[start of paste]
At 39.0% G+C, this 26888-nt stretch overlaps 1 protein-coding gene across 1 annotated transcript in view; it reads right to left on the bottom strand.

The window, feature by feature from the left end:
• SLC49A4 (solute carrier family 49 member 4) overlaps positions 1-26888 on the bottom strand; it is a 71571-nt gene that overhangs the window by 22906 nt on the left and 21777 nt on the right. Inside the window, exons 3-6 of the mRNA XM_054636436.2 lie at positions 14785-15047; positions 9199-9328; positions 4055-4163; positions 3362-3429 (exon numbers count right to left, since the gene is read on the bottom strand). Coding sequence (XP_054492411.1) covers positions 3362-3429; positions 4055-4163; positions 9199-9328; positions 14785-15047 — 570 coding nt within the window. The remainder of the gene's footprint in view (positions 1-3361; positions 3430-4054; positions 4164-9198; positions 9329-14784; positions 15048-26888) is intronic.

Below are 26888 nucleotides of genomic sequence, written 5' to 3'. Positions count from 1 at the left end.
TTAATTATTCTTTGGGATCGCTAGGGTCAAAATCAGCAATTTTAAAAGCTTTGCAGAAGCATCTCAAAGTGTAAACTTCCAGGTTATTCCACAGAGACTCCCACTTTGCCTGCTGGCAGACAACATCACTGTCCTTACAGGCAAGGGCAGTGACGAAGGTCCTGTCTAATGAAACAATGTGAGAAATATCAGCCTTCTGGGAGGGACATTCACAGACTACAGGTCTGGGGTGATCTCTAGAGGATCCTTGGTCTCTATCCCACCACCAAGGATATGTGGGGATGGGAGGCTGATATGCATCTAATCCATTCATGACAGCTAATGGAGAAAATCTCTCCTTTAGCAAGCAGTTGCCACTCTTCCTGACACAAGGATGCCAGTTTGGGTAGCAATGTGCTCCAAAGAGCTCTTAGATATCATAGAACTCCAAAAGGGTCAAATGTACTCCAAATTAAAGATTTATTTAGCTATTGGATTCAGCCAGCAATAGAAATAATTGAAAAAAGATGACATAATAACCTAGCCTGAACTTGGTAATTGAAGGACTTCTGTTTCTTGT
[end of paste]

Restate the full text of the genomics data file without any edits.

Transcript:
At 39.0% G+C, this 26888-nt stretch overlaps 1 protein-coding gene across 1 annotated transcript in view; it reads right to left on the bottom strand.

The window, feature by feature from the left end:
• SLC49A4 (solute carrier family 49 member 4) overlaps positions 1-26888 on the bottom strand; it is a 71571-nt gene that overhangs the window by 22906 nt on the left and 21777 nt on the right. Inside the window, exons 3-6 of the mRNA XM_054636436.2 lie at positions 14785-15047; positions 9199-9328; positions 4055-4163; positions 3362-3429 (exon numbers count right to left, since the gene is read on the bottom strand). Coding sequence (XP_054492411.1) covers positions 3362-3429; positions 4055-4163; positions 9199-9328; positions 14785-15047 — 570 coding nt within the window. The remainder of the gene's footprint in view (positions 1-3361; positions 3430-4054; positions 4164-9198; positions 9329-14784; positions 15048-26888) is intronic.

Below are 26888 nucleotides of genomic sequence, written 5' to 3'. Positions count from 1 at the left end.
TTAATTATTCTTTGGGATCGCTAGGGTCAAAATCAGCAATTTTAAAAGCTTTGCAGAAGCATCTCAAAGTGTAAACTTCCAGGTTATTCCACAGAGACTCCCACTTTGCCTGCTGGCAGACAACATCACTGTCCTTACAGGCAAGGGCAGTGACGAAGGTCCTGTCTAATGAAACAATGTGAGAAATATCAGCCTTCTGGGAGGGACATTCACAGACTACAGGTCTGGGGTGATCTCTAGAGGATCCTTGGTCTCTATCCCACCACCAAGGATATGTGGGGATGGGAGGCTGATATGCATCTAATCCATTCATGACAGCTAATGGAGAAAATCTCTCCTTTAGCAAGCAGTTGCCACTCTTCCTGACACAAGGATGCCAGTTTGGGTAGCAATGTGCTCCAAAGAGCTCTTAGATATCATAGAACTCCAAAAGGGTCAAATGTACTCCAAATTAAAGATTTATTTAGCTATTGGATTCAGCCAGCAATAGAAATAATTGAAAAAAGATGACATAATAACCTAGCCTGAACTTGGTAATTGAAGGACTTCTGTTTCTTGT